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that's what that says. [applause] i plan to be there along with my colleagues and make it clear, we will demand comprehensive background checks for anyone to buy a gun. [applause] we want the end of the assault type weapons in america. [applause] and we don't want any more guns in our schools. [applause] your voice is must be heard. we are so proud of the students from maryland better here. we are proud of the students around the nation. we look forward to joining you on march the 24th. america will no and the america we must act. [applause]
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>> from the students of maryland to the students of this region, to students all over america, we have a simple message to all of you, which is know your power. you can change the direction of america. [applause] you are not only the future of america, you are the conscience of america and you were here to ask america to do the right thing. you are here to say that is unacceptable in america for students to be slaughtered in their schools. [applause] it is wrong in america for people to go to concerts and end up in carnage. and it is unacceptable in america to see this daily toll of gun violence on streets throughout our country.
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[applause] earlier this morning on the floor of the senate, senator cardin and i ran the names of victims of gun violence in maryland, including 17 young people, people under 20 who were victims in maryland just in the last year. people from all over our state, like people all over the country are crying out and saying we are mad as and we are not going to take it anymore. [applause] we have to get assault weapons off of our street. we have to have universal gun background checks. the answer is not for guns in school. [applause] teachers should be armed with knowledge, not with weapons. [applause] now just the other day over at the white house when the cameras
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were on, chief executive ask the question who is afraid of the nra? well we found out that he was afraid of the nra, but are you afraid of the nra? we need to make sure that every member of congress republican, democrats, people of all political stripes are more afraid of the next school massacre and they are more afraid of the next death on the streets in our country, more afraid of that than they are afraid of the nra. [applause] and you the student movement are what is going to make it happen. you are what's different this time so i have one simple question because the nra and the gun lobby, they are counting on all of you to go away after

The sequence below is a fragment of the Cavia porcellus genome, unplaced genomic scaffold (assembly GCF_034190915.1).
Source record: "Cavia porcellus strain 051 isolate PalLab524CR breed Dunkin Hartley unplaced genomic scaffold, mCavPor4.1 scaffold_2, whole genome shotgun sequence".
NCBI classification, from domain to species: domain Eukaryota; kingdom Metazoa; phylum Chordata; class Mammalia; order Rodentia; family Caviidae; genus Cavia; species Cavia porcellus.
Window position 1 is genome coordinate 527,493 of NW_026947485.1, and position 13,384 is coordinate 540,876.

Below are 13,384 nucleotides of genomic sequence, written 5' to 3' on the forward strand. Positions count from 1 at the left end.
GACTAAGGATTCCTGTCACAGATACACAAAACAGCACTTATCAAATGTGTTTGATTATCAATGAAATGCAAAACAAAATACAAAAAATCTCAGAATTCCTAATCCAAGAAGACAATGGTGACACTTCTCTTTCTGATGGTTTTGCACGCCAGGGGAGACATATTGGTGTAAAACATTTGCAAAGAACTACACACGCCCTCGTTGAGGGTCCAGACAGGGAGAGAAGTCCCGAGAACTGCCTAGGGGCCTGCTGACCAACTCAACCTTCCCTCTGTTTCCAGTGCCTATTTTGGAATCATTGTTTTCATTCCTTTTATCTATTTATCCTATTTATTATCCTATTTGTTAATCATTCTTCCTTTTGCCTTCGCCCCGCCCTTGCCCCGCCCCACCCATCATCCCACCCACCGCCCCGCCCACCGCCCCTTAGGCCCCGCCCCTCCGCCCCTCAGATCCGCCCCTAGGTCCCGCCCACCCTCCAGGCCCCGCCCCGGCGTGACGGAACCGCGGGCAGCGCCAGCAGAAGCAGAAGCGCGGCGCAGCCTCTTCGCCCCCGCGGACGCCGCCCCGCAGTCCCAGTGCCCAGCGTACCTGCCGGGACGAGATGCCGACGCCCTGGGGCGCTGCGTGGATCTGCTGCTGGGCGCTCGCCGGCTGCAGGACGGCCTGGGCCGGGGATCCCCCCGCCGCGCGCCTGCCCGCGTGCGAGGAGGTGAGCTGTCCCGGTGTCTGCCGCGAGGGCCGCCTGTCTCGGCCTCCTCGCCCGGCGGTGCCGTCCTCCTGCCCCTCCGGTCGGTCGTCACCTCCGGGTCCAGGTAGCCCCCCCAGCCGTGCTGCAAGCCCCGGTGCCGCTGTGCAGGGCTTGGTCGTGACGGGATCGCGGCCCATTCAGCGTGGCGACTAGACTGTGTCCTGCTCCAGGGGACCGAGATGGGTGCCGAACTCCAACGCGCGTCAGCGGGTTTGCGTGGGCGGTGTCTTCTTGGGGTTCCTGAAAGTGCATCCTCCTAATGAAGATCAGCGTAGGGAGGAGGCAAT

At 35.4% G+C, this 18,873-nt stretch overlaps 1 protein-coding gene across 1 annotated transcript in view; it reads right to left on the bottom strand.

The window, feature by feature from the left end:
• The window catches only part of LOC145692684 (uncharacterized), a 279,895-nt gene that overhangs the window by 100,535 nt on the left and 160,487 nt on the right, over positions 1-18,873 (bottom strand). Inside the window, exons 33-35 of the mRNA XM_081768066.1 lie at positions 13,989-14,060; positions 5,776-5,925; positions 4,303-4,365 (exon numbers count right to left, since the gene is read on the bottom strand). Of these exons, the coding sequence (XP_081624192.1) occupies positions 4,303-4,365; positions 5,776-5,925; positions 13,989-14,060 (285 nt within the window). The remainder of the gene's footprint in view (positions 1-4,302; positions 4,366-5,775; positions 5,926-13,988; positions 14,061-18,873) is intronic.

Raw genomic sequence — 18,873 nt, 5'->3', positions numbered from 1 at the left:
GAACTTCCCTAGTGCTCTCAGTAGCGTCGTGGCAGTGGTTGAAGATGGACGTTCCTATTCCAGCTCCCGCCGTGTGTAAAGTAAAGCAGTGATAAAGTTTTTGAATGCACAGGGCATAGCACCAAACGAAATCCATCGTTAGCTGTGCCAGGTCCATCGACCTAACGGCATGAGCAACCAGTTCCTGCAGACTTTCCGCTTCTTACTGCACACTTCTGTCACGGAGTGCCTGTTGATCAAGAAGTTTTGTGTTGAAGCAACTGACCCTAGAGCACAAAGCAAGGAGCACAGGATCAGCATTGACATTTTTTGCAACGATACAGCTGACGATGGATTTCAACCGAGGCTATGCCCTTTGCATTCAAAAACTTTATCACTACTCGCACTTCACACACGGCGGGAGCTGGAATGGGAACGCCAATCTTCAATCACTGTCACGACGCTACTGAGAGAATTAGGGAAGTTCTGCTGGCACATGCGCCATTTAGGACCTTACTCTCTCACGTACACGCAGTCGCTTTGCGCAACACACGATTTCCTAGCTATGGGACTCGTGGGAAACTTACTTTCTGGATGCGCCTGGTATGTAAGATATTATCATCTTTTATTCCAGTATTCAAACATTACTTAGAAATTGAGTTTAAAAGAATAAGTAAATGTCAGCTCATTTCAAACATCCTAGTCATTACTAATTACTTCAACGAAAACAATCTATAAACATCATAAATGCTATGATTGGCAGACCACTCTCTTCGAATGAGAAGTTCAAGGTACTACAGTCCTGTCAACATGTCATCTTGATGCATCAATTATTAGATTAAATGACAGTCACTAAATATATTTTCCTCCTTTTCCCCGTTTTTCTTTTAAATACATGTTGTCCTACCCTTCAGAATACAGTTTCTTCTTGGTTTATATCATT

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today. are you going to go away? are you going to be back here on march 24? are you going to make sure we fight every week and every month and every year until we have a safe america? [cheers and applause] [cheers and applause] >> hi i am so upon and i'm a senior. i would like to thank everyone for coming out here. we are the change -- coming up after next speaker are representatives jamie raskin representative eleanor holmes representative ted deutch.
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[cheers and applause] we are so privileged that he is lending us his voice today. ladies and gentlemen of award-winning poet joseph green. [applause] >> how is everybody doing today? [applause] i am honored to be here. my name is joseph green and i'm a poet, an activist and educator in the youth program coordinator at the national arts and social justice organization. i am not only that, i'm a black man, i am a father and i have been charged with the mission of creating space for young people and city plagued with gun violence for far too long. i see before me today a generation of youth ready to take on the real issues of our
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time. and i know that each of you is knowledgeable enough to understand that american gun violence starts in the suburbs and is not isolated to our schools. you know that organizations like black lives matter and dozens of others have been fighting where the outrage are not afforded the same level of humanity is or levels of external -- as we are privileged to have here today. if this movement does not come out of the suburbs, if it does not speak to domestic violence, if it seeks to protect some and not others, but attempts to demilitarize the public, if it only succeeds in increasing the safety of those who already have have -- then it will not work.
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our potential is only realized if we choose to embrace and support our intersection. together is the only way forward forward. [cheers and applause] i've been asked to do a poem here today. this poem is dedicated to my 4-year-old son and everybody that has been fighting for black lives. today i announced in guilt and i don't know what to do with these -- facebook and twitter told me my friends have joined together in solidarity to fight very well all right, for your life to let this never happen again on the frontline of favre most righteous means and #'s. i realize this has happened before. i wonder if i listen to the recording of your murder will i feel anything different?